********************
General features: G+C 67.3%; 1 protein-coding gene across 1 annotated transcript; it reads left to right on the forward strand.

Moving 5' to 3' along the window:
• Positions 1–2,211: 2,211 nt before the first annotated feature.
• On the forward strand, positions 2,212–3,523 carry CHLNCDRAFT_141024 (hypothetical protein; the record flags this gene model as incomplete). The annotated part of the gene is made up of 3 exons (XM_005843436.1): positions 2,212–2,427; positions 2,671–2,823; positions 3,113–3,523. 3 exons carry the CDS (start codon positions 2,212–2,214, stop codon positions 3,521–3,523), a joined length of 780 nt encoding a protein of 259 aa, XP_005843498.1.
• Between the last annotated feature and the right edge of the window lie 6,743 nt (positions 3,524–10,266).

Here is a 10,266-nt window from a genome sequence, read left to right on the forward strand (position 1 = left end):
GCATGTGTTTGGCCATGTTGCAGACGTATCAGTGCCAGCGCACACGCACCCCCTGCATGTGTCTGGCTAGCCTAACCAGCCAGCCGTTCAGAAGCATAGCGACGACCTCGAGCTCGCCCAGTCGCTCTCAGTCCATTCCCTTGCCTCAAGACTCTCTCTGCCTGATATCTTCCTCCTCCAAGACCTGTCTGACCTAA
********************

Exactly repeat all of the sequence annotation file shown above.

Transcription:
General features: G+C 67.3%; 1 protein-coding gene across 1 annotated transcript; it reads left to right on the forward strand.

Moving 5' to 3' along the window:
• Positions 1–2,211: 2,211 nt before the first annotated feature.
• On the forward strand, positions 2,212–3,523 carry CHLNCDRAFT_141024 (hypothetical protein; the record flags this gene model as incomplete). The annotated part of the gene is made up of 3 exons (XM_005843436.1): positions 2,212–2,427; positions 2,671–2,823; positions 3,113–3,523. 3 exons carry the CDS (start codon positions 2,212–2,214, stop codon positions 3,521–3,523), a joined length of 780 nt encoding a protein of 259 aa, XP_005843498.1.
• Between the last annotated feature and the right edge of the window lie 6,743 nt (positions 3,524–10,266).

Here is a 10,266-nt window from a genome sequence, read left to right on the forward strand (position 1 = left end):
GCATGTGTTTGGCCATGTTGCAGACGTATCAGTGCCAGCGCACACGCACCCCCTGCATGTGTCTGGCTAGCCTAACCAGCCAGCCGTTCAGAAGCATAGCGACGACCTCGAGCTCGCCCAGTCGCTCTCAGTCCATTCCCTTGCCTCAAGACTCTCTCTGCCTGATATCTTCCTCCTCCAAGACCTGTCTGACCTAA